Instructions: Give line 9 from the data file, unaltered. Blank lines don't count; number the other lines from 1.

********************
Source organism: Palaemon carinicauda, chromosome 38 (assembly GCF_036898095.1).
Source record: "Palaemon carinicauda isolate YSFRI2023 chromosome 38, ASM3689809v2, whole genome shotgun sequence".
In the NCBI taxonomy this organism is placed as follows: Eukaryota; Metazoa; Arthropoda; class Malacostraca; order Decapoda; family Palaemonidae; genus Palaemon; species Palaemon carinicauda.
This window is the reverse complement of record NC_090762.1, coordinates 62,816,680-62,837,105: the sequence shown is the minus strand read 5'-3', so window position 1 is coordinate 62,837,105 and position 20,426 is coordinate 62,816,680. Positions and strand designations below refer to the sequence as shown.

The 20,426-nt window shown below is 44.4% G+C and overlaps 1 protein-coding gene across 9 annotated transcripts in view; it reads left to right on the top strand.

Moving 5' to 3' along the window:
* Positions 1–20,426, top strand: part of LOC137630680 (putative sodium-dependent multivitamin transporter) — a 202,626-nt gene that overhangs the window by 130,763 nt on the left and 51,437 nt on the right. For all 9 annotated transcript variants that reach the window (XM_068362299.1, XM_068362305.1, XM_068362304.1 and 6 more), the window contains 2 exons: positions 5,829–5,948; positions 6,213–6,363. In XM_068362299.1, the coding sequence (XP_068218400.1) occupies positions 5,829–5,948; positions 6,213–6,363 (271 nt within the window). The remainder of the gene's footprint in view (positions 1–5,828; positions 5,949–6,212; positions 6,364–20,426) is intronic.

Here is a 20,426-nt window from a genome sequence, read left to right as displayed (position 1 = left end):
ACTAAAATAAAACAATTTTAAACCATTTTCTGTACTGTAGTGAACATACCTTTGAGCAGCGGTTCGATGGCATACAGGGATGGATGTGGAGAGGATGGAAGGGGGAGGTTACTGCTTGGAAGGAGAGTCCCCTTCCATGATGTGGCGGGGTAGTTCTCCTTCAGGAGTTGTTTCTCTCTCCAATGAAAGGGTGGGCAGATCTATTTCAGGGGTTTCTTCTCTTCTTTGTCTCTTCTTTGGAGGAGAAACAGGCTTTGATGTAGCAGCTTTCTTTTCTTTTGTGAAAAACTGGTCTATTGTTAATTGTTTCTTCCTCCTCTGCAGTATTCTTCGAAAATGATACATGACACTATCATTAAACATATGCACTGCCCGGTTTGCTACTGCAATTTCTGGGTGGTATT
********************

ACTAAAATAAAACAATTTTAAACCATTTTCTGTACTGTAGTGAACATACCTTTGAGCAGCGGTTCGATGGCATACAGGGATGGATGTGGAGAGGATGGAAGGGGGAGGTTACTGCTTGGAAGGAGAGTCCCCTTCCATGATGTGGCGGGGTAGTTCTCCTTCAGGAGTTGTTTCTCTCTCCAATGAAAGGGTGGGCAGATCTATTTCAGGGGTTTCTTCTCTTCTTTGTCTCTTCTTTGGAGGAGAAACAGGCTTTGATGTAGCAGCTTTCTTTTCTTTTGTGAAAAACTGGTCTATTGTTAATTGTTTCTTCCTCCTCTGCAGTATTCTTCGAAAATGATACATGACACTATCATTAAACATATGCACTGCCCGGTTTGCTACTGCAATTTCTGGGTGGTATT